Members, comrades and friends of the 2nd Kentucky Regiment of Volunteers mustered last month at The Hermitage, estate home of General Andrew Jackson, to mark the 252nd anniversary of his birth. Present from the 2nd Kentucky were Lt. Col. & Mrs. Sheets, Sgt. Major and Mrs. Swartz and Lt. Wagner. Also present from the Left Wing of the Southern Division were the White River Guard, Linegals’ Company of Ohio Militia and 5th Indiana Territorials.
IT DIDN’T RAIN!
These words seem hard to write and even harder to believe, but a tradition was broken and no rain fell during the event! In the spirit of full honesty, there was a shower or two Thursday, but with the event officially starting Friday morning, we’ll chalk this one up as a win.
Your humble author traveled and camped with the White River Guard contingent; Captain Schoening, Mr. Evans and Mr. Adams were excellent camp mates and traveling companions. After enduring a small rain shower and setting up camp Thursday afternoon, we mustered for dinner in town along with Mr. & Mrs. Reed of the 5th Indiana. Friday morning was rather brisk; the day started with breakfast and morning colors. Capt. Rogers of Linegal’s Company commanded the consolidated militia company, with Mr. Reed acting as duly appointed First Sergeant. The day continued on with company drill, followed by a midday ceremony marking the General’s 252nd Birthday. Guest speakers included representatives of the Jackson family, the Tennessee National Guard and the Hermitage.
After the memorial, the day continued with dinner and additional company drill in the afternoon, followed by parade. As afternoon gave way to evening and dusk brought with it some brisk temperatures, those present gathered at the Tulip Grove house to enjoy a dance in the General’s honor. After the dance concluded, silence settled in around the camps as darkness closed in. However, the day’s duties were not concluded. The Southern Division posted honor guards to watch over the General and Mrs. Jackson’s resting place. Posted individually or in pairs, guards marched 21 steps, marked 21 seconds, then marched 21 steps back.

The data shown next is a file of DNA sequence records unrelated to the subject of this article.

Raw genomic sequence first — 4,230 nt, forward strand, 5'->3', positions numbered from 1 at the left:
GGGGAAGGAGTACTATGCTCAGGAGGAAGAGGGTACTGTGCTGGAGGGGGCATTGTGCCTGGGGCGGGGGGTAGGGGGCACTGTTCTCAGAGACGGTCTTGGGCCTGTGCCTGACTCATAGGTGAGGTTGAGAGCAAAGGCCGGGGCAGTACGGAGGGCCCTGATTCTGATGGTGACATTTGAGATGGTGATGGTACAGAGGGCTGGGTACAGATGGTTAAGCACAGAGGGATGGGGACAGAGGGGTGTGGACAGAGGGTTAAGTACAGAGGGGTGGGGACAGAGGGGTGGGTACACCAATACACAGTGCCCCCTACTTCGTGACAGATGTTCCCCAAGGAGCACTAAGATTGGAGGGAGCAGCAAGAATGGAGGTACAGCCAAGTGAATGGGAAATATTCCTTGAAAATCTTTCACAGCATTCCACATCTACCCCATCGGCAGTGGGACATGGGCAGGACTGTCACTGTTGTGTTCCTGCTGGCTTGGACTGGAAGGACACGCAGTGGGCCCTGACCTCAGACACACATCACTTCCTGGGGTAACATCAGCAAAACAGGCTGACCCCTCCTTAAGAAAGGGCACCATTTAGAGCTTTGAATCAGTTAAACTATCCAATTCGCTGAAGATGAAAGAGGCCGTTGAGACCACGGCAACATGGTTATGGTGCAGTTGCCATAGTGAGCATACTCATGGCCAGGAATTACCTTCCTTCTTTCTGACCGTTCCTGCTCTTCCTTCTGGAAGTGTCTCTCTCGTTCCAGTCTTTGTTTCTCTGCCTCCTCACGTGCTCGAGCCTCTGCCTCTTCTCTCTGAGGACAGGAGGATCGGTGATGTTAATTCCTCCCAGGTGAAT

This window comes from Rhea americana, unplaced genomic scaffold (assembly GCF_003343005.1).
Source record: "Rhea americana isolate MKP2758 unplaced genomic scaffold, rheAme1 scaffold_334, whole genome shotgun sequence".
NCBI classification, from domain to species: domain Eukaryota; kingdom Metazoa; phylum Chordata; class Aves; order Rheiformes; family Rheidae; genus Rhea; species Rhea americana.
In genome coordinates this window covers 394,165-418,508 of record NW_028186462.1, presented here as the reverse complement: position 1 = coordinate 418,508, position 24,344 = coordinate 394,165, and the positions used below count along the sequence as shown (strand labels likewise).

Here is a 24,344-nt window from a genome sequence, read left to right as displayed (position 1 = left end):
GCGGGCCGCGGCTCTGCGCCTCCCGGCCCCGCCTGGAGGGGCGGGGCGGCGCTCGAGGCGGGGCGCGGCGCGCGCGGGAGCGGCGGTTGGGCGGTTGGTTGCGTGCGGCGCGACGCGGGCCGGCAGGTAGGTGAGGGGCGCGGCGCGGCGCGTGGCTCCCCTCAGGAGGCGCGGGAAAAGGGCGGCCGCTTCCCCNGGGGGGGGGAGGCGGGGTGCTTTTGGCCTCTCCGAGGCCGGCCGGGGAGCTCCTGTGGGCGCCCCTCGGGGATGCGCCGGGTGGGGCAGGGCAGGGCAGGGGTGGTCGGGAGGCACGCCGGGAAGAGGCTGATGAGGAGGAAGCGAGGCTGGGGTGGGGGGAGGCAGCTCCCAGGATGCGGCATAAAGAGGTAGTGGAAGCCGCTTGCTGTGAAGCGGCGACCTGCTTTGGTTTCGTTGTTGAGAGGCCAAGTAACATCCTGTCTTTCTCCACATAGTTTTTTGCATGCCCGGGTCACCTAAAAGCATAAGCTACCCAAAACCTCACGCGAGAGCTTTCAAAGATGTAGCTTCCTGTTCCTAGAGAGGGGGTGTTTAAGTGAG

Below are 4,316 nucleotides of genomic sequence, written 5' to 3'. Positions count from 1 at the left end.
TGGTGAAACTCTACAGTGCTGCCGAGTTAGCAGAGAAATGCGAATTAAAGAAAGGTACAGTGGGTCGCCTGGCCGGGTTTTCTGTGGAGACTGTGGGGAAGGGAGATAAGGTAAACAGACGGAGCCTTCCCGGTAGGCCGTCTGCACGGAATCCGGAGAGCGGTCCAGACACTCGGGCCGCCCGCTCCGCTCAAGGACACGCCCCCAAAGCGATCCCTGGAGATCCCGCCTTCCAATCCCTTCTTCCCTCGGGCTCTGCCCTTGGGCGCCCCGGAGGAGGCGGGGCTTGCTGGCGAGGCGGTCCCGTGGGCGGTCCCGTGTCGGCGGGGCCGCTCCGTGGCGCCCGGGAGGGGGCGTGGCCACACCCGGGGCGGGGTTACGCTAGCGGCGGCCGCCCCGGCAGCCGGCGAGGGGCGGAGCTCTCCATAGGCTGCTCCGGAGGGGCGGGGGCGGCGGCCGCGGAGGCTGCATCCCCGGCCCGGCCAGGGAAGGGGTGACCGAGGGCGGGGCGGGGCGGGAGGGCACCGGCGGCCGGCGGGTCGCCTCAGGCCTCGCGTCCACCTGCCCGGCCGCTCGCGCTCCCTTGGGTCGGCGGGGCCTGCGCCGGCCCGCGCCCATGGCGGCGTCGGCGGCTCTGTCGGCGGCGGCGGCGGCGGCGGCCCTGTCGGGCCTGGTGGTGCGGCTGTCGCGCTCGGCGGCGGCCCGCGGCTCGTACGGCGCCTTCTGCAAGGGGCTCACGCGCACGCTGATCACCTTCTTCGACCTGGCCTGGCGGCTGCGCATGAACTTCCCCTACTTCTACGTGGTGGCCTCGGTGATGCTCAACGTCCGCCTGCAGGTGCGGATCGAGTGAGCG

Saturday began as most days in camp do, with reveille, breakfast and morning parade. After parade, the consolidated company again drilled, then enjoyed some leisure time and fellowship. The ladies’ salon, organized by Mrs. Sheets, was in full swing. After dinner, the Southern Division drilled under the apt tutelage of Major Lundgren and Sgt. Major Lanham, after which followed evening parade.
Saturday night was marked with a renewal of the candlelight tours through camp, following the story of Jackson’s service in the War of 1812. Visitors were guided from vignette to vignette, including mustering into the army in Nashville, Sam Houston’s injury at Horseshoe Bend, and the preparation of Line Jackson and the General’s final council of war on the eve of battle. Col. Sheets, Sgt. Major Swartz and Lt. Wagner were all incorporated into the final war council vignette; White River Guard provided causalities for the Horseshoe Bend scene. After the last tour, the night concluded as each one should, with warm conversation and fellowship as friendships were forged and renewed.
Sunday was dedicated to breaking camp and travel back to homes. The author is happy to report the roads were clear and all present from the Left Wing arrived home safe and sound. A special thanks to all those who organized and orchestrated another great experience!